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French Version

Lebanese businessmen not hopeful on future trade with Iraq (Daily Star)

Lebanese businessmen not hopeful on future trade with Iraq - Few expect to get a piece of the post-saddam pie - The Daily Star

'One thing is for sure, the war won't only affect the Arab world, but Europe as well'.

Lebanese businessmen are not keen to predict how a looming US-led war on Iraq could wreck their livelihoods, but few expect to get a piece of the Iraqi pie if a "regime change" takes place."The impact of the war can only be assessed if we know how long it will last," said Jacques Sarraf, the former president of the Lebanese Industrialists Association and a major investor in Iraq. "One thing is for sure, the war won't only affect the Arab world, but also Europe."

Europe, Lebanon's primary import market, does more than just send goods to Lebanon. It provides various industries with raw materials needed to build motors, electrical equipment and cables that make their way to Iraq."If our business suffers from a war, our British partners will suffer too," said one businessman. The majority of Lebanese products that are sold to Iraq are assembled goods, such as motors or consumer products like soap, detergent or shampoo that are imported and then re-exported by Lebanese merchants.

Industrialists exporting to Iraq are less in number than merchants, but still stand to lose a market that currently consists of 15 percent of all industrial exports."The war's immediate effect will probably be a drop in industrial exports to Iraq, which reach $150 million a year," said LIA president Fadi Abboud.

This figure excludes some $350 million in non-Lebanese industrial goods exported to Iraq by Lebanese businessmen."A war on Iraq is not only disastrous to industrialists," said Elie Zakhour, the head of the Beirut Chamber of International Shipping. "Loss of the Iraqi market means lower export activity at the port, fewer letters of credit at banks, redundancies at factories and lower imports." No less than 60 Lebanese industries and trade firms are currently working in the Iraqi market under the UN-brokered oil-for-food program set up in 1996 to bring humanitarian goods to sanction-stricken Iraq. A rising number of industries have begun to sell goods to the Iraqi private sector through a Lebanese-Iraqi free trade agreement signed in 2002.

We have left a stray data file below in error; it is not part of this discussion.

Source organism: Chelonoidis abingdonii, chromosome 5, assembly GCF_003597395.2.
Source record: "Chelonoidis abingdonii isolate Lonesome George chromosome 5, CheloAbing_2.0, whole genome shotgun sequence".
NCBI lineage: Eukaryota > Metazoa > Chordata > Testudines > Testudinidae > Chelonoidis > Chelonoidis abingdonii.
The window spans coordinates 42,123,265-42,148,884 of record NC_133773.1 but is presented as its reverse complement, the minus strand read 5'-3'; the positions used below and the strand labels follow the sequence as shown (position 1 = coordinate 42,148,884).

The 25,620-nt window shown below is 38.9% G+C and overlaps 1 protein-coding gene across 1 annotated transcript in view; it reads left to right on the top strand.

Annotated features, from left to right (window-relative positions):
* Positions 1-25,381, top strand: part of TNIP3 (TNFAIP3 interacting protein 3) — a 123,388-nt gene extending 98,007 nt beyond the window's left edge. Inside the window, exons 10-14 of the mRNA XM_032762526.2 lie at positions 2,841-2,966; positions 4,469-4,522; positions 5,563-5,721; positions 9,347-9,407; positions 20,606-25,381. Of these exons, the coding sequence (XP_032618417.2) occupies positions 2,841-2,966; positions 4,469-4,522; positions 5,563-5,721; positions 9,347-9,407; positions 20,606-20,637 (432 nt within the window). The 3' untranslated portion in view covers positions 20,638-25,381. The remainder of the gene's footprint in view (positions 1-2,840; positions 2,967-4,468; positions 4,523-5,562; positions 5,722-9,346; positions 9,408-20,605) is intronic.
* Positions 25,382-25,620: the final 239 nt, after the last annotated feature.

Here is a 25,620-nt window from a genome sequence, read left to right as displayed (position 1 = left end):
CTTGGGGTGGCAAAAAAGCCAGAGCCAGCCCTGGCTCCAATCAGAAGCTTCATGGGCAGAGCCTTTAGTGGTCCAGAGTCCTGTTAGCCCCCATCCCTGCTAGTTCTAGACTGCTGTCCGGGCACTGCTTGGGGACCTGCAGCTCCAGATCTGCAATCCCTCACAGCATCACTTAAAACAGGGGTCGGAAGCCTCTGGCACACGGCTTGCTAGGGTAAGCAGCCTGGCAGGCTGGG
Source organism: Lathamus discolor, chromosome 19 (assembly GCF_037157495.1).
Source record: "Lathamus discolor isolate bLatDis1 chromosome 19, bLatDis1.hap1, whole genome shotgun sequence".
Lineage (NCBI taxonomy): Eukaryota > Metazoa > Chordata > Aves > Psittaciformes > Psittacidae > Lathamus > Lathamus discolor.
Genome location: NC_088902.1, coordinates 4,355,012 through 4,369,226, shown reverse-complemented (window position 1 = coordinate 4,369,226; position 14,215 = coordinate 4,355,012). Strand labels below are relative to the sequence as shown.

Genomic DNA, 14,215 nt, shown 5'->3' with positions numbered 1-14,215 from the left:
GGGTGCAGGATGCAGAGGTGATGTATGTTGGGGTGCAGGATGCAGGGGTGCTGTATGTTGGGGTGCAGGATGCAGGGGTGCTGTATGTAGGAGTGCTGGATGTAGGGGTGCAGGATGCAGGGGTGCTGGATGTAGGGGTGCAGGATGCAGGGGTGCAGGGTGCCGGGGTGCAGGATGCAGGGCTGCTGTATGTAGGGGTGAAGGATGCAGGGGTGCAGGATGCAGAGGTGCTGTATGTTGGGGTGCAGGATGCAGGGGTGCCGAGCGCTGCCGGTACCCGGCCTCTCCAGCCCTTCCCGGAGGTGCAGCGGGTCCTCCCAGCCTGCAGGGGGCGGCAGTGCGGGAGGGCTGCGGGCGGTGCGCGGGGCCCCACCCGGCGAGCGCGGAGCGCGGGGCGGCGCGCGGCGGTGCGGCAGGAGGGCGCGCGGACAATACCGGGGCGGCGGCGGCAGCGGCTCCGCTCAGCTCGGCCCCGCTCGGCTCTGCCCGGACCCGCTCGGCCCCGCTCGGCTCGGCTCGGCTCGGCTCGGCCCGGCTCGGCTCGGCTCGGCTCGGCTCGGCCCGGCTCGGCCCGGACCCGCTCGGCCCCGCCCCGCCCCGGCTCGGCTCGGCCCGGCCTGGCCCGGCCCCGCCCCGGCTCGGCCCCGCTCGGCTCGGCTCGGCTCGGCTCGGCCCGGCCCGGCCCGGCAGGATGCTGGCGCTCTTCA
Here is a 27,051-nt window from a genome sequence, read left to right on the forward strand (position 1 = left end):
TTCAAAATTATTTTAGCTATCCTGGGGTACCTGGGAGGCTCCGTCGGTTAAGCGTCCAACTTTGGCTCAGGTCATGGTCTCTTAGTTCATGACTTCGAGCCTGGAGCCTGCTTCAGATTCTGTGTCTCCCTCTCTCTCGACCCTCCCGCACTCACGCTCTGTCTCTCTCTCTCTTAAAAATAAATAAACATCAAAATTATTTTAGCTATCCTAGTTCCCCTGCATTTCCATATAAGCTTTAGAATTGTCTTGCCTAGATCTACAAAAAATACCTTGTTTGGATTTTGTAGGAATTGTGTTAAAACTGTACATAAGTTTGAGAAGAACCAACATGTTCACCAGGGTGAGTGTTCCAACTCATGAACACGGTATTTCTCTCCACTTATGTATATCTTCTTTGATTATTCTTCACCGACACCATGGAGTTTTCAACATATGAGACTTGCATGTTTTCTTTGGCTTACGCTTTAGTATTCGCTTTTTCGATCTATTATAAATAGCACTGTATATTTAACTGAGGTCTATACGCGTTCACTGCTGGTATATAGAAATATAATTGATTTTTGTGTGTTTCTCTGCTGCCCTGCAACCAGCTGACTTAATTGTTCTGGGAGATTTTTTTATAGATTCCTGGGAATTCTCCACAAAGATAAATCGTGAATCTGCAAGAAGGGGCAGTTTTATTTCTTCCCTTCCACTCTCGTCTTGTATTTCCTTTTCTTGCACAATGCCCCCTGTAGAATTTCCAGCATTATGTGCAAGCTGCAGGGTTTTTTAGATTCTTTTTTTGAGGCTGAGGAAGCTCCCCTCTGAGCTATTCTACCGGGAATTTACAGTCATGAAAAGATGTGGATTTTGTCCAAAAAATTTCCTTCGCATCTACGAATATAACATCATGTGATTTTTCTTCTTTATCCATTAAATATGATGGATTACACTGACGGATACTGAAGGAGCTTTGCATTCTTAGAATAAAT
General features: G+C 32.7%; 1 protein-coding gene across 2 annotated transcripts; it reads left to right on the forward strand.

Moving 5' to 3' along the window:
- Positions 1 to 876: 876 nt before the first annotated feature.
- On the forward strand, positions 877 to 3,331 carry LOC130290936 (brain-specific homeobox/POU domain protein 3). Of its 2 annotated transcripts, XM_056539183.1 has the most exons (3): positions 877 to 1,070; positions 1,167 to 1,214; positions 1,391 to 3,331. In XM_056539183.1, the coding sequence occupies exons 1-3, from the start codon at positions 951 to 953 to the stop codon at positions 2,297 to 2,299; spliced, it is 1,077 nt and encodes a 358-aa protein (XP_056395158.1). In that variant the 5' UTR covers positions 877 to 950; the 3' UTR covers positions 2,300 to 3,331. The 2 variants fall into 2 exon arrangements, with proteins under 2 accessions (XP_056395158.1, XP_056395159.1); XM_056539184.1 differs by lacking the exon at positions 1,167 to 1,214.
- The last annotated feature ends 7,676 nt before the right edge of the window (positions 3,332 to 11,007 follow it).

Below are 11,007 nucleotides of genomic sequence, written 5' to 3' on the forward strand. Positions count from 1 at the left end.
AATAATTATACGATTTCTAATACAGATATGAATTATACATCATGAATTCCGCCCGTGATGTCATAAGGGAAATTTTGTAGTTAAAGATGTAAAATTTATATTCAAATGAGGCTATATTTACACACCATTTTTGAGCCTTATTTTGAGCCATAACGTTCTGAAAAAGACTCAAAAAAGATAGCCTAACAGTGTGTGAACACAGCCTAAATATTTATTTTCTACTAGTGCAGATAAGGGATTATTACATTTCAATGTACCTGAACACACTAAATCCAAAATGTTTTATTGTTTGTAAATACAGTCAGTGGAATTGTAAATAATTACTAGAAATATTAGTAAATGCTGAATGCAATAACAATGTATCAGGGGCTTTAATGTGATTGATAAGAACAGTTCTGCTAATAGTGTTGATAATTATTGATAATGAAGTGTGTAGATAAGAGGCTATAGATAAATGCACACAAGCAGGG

An unknown number of Lebanese merchants also conduct business through a Syrian-Iraqi oil protocol and direct cash payments, making it harder to assess the true size of trade with Iraq."It is also difficult to assess the current levels of trade, because a number of Lebanese contracts won under UN programs have yet to be implemented," said trade fair organizer Fares Saad. Lebanese traders have complained that the UN Sanctions Committee was late in providing credit as the US and the UK tightened the noose around Iraq's oil exports."Credits were opened just a few months ago, just as the war drums began to beat," said Saad. The opening of the credit lines is not abating the fears of Lebanese businessmen, who are afraid they might win contracts, but won't be able to deliver them.

Still, businessmen have not ceased trading. They are going back and forth between Beirut and Baghdad to broker deals before a war breaks out. "We have to keep on bidding on tenders, but at the same time we are hesitant when it comes to signing," said the businessmen. "This hesitancy is as damaging as the onset of war," he added. Industrialists are not only worried about a war affecting their exports to Iraq, but also to nearby Arab countries that depend on the Iraqi economy. "A war on Iraq is meant to change the politics of the region and thus their economies," said Saad.

Lebanese and Arab businessmen could lose their advantages in the Iraqi market if a war brings about regime change."The current regime cares first and foremost about political support," said Mohammed Shaar, a Lebanese resident of Iraq for 25 years and regional sales manager at tile maker Uniceramic. "If Prime Minister Rafik Hariri goes to Iraq today, Lebanese traders would get all the contracts they want."

Another Iraqi regime may not adopt the same strategy for granting contracts."The Iraqi state has always been the main purchaser of goods, will it remain so after a regime change?" asked Saad. "I think it is a myth that Lebanon could play a role in a post-Saddam era, particularly as the damage incurred on the region will not be easy to compensate."

But Sarraf believes that Lebanon could have a market niche in Iraq in the event of a regime change."Lebanon will one day be the hub of the Levant," said Sarraf. "We have never been the No. 1 partner to Iraq, but we could be No. 2."

Beirut 03-03-2003
Dania Saadi
The Daily Star

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